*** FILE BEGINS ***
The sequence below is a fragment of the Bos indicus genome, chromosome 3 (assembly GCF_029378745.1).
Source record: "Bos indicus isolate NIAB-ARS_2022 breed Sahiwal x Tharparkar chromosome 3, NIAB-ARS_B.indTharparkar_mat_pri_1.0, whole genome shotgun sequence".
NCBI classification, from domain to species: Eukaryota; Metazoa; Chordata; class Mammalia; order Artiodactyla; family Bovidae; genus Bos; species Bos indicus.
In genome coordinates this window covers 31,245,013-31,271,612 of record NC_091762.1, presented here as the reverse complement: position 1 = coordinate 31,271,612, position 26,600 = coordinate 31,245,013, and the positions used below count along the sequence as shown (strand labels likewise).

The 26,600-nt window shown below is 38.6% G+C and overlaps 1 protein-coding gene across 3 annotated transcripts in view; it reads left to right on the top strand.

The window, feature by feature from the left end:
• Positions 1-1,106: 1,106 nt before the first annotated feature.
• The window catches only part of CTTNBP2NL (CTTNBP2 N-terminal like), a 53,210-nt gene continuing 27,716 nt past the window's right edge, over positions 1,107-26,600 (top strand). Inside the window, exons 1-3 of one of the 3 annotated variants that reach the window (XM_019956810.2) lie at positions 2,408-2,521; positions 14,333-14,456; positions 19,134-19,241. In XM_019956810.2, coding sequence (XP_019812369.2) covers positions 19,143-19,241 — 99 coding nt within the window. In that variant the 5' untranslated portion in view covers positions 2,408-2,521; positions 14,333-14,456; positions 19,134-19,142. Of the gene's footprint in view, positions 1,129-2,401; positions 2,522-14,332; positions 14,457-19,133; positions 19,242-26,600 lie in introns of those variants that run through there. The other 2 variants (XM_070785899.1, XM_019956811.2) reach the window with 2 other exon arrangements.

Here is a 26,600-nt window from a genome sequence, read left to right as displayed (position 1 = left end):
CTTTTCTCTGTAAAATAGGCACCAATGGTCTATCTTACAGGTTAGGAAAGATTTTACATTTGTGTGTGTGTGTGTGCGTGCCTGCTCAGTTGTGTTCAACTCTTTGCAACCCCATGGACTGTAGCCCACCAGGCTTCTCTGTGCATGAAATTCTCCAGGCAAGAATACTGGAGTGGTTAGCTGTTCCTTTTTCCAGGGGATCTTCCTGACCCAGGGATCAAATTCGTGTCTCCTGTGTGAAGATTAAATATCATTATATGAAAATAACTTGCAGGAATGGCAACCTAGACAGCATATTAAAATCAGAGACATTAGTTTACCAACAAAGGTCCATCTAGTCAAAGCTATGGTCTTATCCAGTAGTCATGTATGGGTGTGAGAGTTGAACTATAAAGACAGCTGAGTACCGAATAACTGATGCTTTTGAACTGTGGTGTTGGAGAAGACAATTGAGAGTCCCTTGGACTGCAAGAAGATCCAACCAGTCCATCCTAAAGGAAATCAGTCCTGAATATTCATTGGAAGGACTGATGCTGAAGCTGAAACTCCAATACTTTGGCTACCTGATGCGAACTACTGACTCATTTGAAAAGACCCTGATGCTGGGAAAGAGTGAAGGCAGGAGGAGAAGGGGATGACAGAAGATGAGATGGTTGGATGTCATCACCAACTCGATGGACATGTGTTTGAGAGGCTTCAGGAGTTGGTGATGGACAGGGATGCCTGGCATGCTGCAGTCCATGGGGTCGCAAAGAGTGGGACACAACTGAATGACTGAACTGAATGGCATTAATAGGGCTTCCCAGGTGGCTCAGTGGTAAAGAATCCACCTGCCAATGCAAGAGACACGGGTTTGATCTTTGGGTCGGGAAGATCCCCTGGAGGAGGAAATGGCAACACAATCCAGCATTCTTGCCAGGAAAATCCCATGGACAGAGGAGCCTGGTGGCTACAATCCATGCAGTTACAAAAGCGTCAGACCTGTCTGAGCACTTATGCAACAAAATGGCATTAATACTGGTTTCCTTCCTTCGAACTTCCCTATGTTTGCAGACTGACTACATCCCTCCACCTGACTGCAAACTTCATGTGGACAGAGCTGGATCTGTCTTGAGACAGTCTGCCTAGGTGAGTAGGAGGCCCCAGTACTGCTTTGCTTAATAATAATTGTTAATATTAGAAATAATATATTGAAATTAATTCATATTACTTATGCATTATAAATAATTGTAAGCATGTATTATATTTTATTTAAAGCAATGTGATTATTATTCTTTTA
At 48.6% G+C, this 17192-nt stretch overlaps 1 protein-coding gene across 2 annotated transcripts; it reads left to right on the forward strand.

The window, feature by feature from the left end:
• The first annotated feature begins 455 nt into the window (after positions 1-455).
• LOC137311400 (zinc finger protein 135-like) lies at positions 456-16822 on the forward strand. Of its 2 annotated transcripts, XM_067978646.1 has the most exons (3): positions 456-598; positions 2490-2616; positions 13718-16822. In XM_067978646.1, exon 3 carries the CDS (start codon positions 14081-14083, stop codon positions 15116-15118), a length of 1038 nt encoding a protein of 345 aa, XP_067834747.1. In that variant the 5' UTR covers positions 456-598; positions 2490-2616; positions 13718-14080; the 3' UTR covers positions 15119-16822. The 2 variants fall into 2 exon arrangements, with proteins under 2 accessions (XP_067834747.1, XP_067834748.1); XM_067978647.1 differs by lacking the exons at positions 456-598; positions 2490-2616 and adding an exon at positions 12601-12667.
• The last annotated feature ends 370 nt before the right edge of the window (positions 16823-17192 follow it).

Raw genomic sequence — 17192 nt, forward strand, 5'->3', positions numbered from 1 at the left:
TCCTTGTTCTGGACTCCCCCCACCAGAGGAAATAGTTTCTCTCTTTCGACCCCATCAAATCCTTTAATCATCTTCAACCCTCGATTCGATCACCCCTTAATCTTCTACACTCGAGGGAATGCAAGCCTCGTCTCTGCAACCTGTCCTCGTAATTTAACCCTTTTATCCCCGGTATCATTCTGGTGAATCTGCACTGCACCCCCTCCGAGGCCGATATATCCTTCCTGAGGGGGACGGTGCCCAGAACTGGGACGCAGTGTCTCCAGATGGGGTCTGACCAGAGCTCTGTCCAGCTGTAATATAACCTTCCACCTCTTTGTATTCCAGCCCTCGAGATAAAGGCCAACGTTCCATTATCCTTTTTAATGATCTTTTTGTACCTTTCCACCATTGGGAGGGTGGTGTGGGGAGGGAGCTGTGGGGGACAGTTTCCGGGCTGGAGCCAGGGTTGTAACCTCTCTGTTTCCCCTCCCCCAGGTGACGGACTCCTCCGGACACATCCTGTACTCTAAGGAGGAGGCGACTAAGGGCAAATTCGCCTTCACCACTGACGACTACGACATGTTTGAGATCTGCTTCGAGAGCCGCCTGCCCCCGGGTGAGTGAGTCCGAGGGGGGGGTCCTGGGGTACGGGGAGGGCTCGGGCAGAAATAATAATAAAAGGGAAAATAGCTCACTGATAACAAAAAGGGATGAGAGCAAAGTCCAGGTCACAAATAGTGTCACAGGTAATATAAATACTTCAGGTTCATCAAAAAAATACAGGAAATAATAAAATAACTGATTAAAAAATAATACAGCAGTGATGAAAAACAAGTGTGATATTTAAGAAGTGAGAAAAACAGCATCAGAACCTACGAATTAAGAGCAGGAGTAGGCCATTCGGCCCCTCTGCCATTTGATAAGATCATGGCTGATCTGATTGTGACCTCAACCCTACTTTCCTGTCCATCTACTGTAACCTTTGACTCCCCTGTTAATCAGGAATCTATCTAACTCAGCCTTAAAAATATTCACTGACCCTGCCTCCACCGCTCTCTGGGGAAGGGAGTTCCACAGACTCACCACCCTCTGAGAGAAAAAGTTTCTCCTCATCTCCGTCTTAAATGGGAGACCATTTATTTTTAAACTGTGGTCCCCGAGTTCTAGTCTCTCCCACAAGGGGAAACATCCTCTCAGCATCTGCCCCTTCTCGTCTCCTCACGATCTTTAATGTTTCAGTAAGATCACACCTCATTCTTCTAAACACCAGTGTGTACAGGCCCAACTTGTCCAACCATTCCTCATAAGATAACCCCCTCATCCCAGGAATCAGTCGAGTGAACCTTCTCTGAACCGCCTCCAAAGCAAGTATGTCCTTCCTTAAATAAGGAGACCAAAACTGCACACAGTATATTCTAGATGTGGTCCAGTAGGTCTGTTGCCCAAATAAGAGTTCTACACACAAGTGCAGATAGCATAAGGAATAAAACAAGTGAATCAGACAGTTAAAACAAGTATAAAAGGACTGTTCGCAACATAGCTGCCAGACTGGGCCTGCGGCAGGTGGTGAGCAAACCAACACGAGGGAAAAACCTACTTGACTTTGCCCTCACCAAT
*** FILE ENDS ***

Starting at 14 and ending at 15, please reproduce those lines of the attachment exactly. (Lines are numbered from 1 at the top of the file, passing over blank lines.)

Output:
• LOC137311400 (zinc finger protein 135-like) lies at positions 456-16822 on the forward strand. Of its 2 annotated transcripts, XM_067978646.1 has the most exons (3): positions 456-598; positions 2490-2616; positions 13718-16822. In XM_067978646.1, exon 3 carries the CDS (start codon positions 14081-14083, stop codon positions 15116-15118), a length of 1038 nt encoding a protein of 345 aa, XP_067834747.1. In that variant the 5' UTR covers positions 456-598; positions 2490-2616; positions 13718-14080; the 3' UTR covers positions 15119-16822. The 2 variants fall into 2 exon arrangements, with proteins under 2 accessions (XP_067834747.1, XP_067834748.1); XM_067978647.1 differs by lacking the exons at positions 456-598; positions 2490-2616 and adding an exon at positions 12601-12667.
• The last annotated feature ends 370 nt before the right edge of the window (positions 16823-17192 follow it).